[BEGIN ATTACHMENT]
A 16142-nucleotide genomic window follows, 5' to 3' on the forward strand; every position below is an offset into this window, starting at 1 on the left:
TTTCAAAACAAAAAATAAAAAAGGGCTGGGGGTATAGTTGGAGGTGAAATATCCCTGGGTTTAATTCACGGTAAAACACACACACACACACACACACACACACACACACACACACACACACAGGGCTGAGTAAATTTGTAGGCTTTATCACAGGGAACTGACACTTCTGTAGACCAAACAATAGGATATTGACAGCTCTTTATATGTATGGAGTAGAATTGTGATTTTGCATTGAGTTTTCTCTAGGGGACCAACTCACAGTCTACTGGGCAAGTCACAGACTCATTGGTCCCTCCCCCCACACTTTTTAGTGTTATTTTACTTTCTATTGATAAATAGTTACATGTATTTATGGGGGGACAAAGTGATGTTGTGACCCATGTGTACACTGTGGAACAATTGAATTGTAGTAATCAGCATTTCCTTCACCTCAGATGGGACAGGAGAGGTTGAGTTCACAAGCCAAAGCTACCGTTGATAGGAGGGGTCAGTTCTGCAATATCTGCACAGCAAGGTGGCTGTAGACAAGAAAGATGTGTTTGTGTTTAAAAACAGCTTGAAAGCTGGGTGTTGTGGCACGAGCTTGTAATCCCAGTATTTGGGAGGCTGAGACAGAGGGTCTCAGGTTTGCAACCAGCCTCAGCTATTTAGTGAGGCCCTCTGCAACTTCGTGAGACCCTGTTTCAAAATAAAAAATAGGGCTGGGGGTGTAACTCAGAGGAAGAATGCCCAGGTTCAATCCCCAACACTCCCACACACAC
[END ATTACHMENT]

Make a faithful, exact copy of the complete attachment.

A 16142-nucleotide genomic window follows, 5' to 3' on the forward strand; every position below is an offset into this window, starting at 1 on the left:
TTTCAAAACAAAAAATAAAAAAGGGCTGGGGGTATAGTTGGAGGTGAAATATCCCTGGGTTTAATTCACGGTAAAACACACACACACACACACACACACACACACACACACACACACACACAGGGCTGAGTAAATTTGTAGGCTTTATCACAGGGAACTGACACTTCTGTAGACCAAACAATAGGATATTGACAGCTCTTTATATGTATGGAGTAGAATTGTGATTTTGCATTGAGTTTTCTCTAGGGGACCAACTCACAGTCTACTGGGCAAGTCACAGACTCATTGGTCCCTCCCCCCACACTTTTTAGTGTTATTTTACTTTCTATTGATAAATAGTTACATGTATTTATGGGGGGACAAAGTGATGTTGTGACCCATGTGTACACTGTGGAACAATTGAATTGTAGTAATCAGCATTTCCTTCACCTCAGATGGGACAGGAGAGGTTGAGTTCACAAGCCAAAGCTACCGTTGATAGGAGGGGTCAGTTCTGCAATATCTGCACAGCAAGGTGGCTGTAGACAAGAAAGATGTGTTTGTGTTTAAAAACAGCTTGAAAGCTGGGTGTTGTGGCACGAGCTTGTAATCCCAGTATTTGGGAGGCTGAGACAGAGGGTCTCAGGTTTGCAACCAGCCTCAGCTATTTAGTGAGGCCCTCTGCAACTTCGTGAGACCCTGTTTCAAAATAAAAAATAGGGCTGGGGGTGTAACTCAGAGGAAGAATGCCCAGGTTCAATCCCCAACACTCCCACACACAC